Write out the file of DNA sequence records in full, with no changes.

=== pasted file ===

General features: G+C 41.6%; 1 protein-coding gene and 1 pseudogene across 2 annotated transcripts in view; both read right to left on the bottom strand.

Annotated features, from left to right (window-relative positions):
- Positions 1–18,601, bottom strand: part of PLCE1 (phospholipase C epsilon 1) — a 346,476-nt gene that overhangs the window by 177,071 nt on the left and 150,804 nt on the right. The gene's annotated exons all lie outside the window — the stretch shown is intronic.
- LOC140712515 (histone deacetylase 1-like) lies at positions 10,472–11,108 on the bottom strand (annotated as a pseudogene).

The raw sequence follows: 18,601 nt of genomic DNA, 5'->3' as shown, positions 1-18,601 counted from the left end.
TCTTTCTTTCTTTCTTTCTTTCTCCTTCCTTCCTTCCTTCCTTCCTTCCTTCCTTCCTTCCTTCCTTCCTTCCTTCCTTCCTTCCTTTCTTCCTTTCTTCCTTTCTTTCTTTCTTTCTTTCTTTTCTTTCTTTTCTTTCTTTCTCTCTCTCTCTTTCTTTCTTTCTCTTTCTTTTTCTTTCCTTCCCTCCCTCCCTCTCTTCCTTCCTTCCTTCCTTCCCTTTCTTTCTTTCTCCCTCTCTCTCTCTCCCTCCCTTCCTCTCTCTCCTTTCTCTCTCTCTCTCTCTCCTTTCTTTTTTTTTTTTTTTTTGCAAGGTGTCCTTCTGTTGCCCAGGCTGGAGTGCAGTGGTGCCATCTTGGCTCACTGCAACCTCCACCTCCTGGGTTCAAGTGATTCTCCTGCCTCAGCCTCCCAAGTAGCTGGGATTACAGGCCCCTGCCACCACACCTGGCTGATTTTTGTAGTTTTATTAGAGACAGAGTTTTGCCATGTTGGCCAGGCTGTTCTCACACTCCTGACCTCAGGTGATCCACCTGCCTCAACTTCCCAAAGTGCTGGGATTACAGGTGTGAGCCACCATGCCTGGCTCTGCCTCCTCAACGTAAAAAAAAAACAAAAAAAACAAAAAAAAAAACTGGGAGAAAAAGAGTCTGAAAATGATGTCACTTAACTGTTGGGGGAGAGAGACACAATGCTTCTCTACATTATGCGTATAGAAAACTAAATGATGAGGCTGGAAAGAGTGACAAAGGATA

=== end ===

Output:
General features: G+C 41.6%; 1 protein-coding gene and 1 pseudogene across 2 annotated transcripts in view; both read right to left on the bottom strand.

Annotated features, from left to right (window-relative positions):
- Positions 1–18,601, bottom strand: part of PLCE1 (phospholipase C epsilon 1) — a 346,476-nt gene that overhangs the window by 177,071 nt on the left and 150,804 nt on the right. The gene's annotated exons all lie outside the window — the stretch shown is intronic.
- LOC140712515 (histone deacetylase 1-like) lies at positions 10,472–11,108 on the bottom strand (annotated as a pseudogene).

The raw sequence follows: 18,601 nt of genomic DNA, 5'->3' as shown, positions 1-18,601 counted from the left end.
TCTTTCTTTCTTTCTTTCTTTCTCCTTCCTTCCTTCCTTCCTTCCTTCCTTCCTTCCTTCCTTCCTTCCTTCCTTCCTTCCTTCCTTTCTTCCTTTCTTCCTTTCTTTCTTTCTTTCTTTCTTTTCTTTCTTTTCTTTCTTTCTCTCTCTCTCTTTCTTTCTTTCTCTTTCTTTTTCTTTCCTTCCCTCCCTCCCTCTCTTCCTTCCTTCCTTCCTTCCCTTTCTTTCTTTCTCCCTCTCTCTCTCTCCCTCCCTTCCTCTCTCTCCTTTCTCTCTCTCTCTCTCTCCTTTCTTTTTTTTTTTTTTTTTGCAAGGTGTCCTTCTGTTGCCCAGGCTGGAGTGCAGTGGTGCCATCTTGGCTCACTGCAACCTCCACCTCCTGGGTTCAAGTGATTCTCCTGCCTCAGCCTCCCAAGTAGCTGGGATTACAGGCCCCTGCCACCACACCTGGCTGATTTTTGTAGTTTTATTAGAGACAGAGTTTTGCCATGTTGGCCAGGCTGTTCTCACACTCCTGACCTCAGGTGATCCACCTGCCTCAACTTCCCAAAGTGCTGGGATTACAGGTGTGAGCCACCATGCCTGGCTCTGCCTCCTCAACGTAAAAAAAAAACAAAAAAAACAAAAAAAAAAACTGGGAGAAAAAGAGTCTGAAAATGATGTCACTTAACTGTTGGGGGAGAGAGACACAATGCTTCTCTACATTATGCGTATAGAAAACTAAATGATGAGGCTGGAAAGAGTGACAAAGGATA